Shining Force II


Review by · August 3, 1998

Shining Force II takes everything that made the original Shining Force so wonderful, and blows it up times ten. Graphics, sound, and gameplay all received a major facelift to help make Shining Force II one of the greatest RPGs to grace the 16-bit systems.

“Believe in the power of the jewels.”

Shining Force II takes place many years after the events in Shining Force 1. The world has moved on, and the technology of the past is far less prevalent in this chapter. Magic and nature have become dominant again as the world moves forward into the past. The story takes place on the island of Grans and the continent of Parmecia, far from the continent of Rune where the first story took place. The original Shining Force left Rune in different directions with some ending up on Grans, others on Parmecia. Many of the heroes in Shining Force II appear to be descendants of the original heroes, and the hero of Shining Force II seems to be a descendant of the original hero.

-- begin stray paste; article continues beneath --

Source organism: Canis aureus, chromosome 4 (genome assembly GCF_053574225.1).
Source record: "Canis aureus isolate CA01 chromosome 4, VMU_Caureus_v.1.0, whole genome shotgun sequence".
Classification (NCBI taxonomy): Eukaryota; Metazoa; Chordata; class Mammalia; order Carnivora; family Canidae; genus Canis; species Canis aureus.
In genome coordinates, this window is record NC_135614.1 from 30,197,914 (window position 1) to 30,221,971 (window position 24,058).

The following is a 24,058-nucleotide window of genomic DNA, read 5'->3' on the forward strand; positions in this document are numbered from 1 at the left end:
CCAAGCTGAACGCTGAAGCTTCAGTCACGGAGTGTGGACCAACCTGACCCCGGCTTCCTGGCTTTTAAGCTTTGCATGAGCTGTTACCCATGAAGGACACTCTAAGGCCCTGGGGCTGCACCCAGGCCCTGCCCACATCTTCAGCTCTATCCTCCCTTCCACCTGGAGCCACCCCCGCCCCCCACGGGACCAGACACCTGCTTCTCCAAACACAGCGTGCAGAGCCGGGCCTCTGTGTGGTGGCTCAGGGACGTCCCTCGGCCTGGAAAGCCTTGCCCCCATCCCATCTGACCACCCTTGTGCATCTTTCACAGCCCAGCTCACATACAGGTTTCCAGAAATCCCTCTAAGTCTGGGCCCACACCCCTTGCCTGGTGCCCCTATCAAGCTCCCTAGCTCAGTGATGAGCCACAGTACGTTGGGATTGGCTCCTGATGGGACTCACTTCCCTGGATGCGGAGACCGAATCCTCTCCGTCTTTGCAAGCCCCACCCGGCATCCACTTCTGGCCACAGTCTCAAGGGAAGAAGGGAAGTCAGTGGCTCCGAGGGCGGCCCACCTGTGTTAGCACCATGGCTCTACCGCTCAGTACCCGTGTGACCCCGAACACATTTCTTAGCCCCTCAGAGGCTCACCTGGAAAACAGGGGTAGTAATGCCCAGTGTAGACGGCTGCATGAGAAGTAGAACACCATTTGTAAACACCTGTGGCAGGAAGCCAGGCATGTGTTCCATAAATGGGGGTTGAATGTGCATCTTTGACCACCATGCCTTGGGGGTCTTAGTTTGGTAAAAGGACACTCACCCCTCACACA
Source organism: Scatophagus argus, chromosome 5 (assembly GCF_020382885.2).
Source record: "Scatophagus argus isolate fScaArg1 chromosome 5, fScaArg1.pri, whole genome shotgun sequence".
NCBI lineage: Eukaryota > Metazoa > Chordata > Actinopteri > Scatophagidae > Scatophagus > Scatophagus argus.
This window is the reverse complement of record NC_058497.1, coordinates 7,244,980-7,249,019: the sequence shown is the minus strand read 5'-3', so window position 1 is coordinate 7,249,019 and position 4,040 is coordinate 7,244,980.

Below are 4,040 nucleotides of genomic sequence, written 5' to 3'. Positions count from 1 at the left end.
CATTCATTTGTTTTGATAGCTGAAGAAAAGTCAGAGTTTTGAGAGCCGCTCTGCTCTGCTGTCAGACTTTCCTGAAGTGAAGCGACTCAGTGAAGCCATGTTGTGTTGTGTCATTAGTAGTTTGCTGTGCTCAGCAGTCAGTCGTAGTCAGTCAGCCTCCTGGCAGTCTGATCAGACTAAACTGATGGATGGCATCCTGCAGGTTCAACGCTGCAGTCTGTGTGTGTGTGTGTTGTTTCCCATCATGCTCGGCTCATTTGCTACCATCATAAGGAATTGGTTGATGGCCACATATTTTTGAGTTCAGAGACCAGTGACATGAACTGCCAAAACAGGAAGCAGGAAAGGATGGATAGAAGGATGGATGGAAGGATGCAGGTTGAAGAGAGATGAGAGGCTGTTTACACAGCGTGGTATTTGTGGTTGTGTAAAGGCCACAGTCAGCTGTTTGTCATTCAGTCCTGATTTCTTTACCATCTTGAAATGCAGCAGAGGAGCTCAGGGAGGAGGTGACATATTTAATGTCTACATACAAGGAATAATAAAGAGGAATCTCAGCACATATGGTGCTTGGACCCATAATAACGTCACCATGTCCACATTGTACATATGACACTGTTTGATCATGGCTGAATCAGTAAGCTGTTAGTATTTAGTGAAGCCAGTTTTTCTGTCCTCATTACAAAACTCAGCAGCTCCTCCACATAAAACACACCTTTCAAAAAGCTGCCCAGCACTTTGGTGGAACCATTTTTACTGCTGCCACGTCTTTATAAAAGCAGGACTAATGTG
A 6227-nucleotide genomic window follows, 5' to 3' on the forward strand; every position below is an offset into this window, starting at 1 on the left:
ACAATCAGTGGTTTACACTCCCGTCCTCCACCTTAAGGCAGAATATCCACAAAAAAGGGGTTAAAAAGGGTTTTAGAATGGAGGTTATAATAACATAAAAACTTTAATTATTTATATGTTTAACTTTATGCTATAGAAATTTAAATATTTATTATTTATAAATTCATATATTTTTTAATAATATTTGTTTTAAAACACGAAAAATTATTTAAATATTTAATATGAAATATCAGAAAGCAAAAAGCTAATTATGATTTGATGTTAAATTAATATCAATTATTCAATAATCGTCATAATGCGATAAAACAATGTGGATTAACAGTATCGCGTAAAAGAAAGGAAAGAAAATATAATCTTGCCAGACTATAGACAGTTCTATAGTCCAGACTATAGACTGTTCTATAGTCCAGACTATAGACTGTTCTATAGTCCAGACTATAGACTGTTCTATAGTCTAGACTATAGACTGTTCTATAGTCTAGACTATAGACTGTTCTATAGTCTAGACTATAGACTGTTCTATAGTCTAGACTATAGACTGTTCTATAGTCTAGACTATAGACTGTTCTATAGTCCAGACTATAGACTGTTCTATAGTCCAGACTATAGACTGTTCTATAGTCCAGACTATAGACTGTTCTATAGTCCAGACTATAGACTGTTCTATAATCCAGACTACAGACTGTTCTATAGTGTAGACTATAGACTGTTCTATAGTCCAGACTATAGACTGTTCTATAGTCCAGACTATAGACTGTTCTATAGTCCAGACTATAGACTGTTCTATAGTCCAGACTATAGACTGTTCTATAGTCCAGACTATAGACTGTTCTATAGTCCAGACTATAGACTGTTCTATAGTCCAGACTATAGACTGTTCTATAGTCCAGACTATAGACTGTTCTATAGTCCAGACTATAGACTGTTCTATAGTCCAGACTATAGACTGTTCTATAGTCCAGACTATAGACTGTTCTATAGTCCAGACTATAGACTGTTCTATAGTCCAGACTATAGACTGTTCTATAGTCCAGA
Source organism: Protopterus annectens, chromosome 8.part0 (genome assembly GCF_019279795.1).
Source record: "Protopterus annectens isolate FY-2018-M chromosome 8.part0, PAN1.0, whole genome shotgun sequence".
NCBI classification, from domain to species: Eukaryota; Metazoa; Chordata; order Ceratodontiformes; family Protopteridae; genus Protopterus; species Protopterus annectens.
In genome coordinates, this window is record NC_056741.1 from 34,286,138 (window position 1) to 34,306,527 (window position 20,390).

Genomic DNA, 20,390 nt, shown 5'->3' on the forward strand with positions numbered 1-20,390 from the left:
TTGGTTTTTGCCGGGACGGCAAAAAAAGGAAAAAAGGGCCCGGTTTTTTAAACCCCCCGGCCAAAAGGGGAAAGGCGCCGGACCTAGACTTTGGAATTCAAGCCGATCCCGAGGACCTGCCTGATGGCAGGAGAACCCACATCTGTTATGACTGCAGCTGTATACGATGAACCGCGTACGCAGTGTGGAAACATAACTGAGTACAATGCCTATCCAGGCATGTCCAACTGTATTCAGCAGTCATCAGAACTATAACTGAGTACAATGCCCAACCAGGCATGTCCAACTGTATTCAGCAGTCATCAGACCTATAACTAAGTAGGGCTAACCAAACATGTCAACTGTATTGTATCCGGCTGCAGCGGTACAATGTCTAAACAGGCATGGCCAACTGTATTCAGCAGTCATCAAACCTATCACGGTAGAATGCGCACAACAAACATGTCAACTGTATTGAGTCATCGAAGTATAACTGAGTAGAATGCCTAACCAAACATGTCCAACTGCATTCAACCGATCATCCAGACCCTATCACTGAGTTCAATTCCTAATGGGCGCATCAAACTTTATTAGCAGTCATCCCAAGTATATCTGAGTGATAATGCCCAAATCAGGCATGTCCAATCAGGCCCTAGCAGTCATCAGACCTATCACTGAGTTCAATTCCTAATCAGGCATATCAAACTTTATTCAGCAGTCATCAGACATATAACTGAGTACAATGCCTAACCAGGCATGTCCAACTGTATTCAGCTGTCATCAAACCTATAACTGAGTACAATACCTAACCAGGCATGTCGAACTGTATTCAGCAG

The story opens with the thief Slade, a noble thief that only steals to help the less fortunate, attempting to steal the jewels of light and darkness from an ancient temple. Meanwhile, an unnatural storm is assaulting Granseal castle. A bolt of lightning strikes the ancient tower that has stood behind Granseal castle for ages. Guards are sent to check the tower, while Slade has found the jewels in a hidden catacomb. He removes the jewels, and the ancient entrance to the tower is ripped open. The king of Granseal, left alone, is assaulted by a horrible demon as the storm continues to rage, and your adventure begins.